Going on Retreat

Pic: Me @ Deer Park Monastery, Jan. 2018

On Friday, Feb 7th, Mike and I will be jet-bound to southern California to spend some retreat time at Deer Park Monastery (DP), which is based in our Plum Village practice tradition.

If you’ve been following along here on this blog for a while, you might recall that this is typically an annual pilgrimage we both take together. Last year, however, we changed things up a bit and I stayed home, while Mike went to DP solo and stayed for 3-months. So the last time I was at DP was in January of 2018. This upcoming retreat stay will mark the 6th year for both of us going to DP for an extended period of personal retreat time (since I went solo w/o Mike when I went for the first year in 2014, and last year he went solo w/o me).

This time around, I’ll be there for just under 3-weeks and Mike will be staying for 2-months. Prior to having skipped my retreat stay at DP last year, I knew how valuable these personal, extended retreat stays were to my own practice and well-being, however, since the fall, I feel as though my understanding has been granted a more in depth look at the benefits I receive from going there.

In December, I had the chance to have a one-on-one consult visit with a lay Dharma teacher, who used to be a nun in our tradition, Barbara Newell. After sharing with her about how Mike and I were slated to go to DP in February, she commented about the great importance for laypeople – especially those of us in a leadership position – to make time for this type of extended, personal retreat time (where we’re not in charge or responsible for doing anything on the retreat organizational side of things). She said something along the lines of: it’s one of the most important things we as senior practitioners can do, and it’s something very few people make time for.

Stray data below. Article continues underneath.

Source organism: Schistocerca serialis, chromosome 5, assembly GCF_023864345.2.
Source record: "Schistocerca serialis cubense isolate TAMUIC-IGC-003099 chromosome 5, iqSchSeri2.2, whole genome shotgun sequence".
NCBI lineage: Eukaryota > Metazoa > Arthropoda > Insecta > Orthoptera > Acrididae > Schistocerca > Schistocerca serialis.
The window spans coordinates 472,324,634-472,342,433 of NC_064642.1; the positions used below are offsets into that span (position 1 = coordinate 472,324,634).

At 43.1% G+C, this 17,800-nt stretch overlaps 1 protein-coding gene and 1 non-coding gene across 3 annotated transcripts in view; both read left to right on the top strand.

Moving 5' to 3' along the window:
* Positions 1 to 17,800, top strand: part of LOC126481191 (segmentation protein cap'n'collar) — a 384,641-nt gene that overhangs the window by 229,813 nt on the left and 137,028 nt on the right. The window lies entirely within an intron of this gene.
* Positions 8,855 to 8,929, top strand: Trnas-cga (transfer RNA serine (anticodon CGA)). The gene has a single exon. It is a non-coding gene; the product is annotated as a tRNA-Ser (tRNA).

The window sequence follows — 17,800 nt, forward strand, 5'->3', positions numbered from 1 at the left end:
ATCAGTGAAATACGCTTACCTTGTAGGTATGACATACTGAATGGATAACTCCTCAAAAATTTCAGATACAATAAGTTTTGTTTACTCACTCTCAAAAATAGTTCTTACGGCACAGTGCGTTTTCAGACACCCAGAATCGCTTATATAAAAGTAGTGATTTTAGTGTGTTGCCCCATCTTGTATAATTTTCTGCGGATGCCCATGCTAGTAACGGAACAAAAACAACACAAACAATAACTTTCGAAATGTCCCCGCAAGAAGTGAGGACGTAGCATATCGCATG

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A Piece of My Ongoing Work

In the capacity of leadership, one must come to proper terms with a number of realities:
– It’s hard to find and make close friends
– Others are easily intimidated by you
– You become the target of others’ projections, strife, misgivings, and illusory notions

Reminders I tell myself:
– As long as I’m working to show up in the best way I can, I must learn to let go of how other people see and regard me
– It’s often not helpful or kind to anyone if I dull my light in an attempt to lessen people’s inferiority complex reaction
– When anyone shows up big, they become a bigger mirror through which others see themselves reflected – and oftentimes, they don’t like what they see.

The Art of Organizing (part 2 of 2)

This is part 2 of a two-part post, to read part 1 click here: https://goingoutwordsandinwords.wordpress.com/2017/07/27/the-art-of-organizing-part-1-of-2/

Please note: All of these suggestions are simply what I find useful in my own life.

6. Meditate in the mornings. Starting the day with a few minutes of meditation helps to lay the groundwork for a more solid and stable platform in which to build your day upon. Having a regular meditation practice allows us to strengthen our inner muscles of resiliency, concentration, solidity, ease, patience, openness, and equanimity, all of which serve important functions in our day-to-day lives. And being well-organized internally translates, over time, to being well-organized externally, too.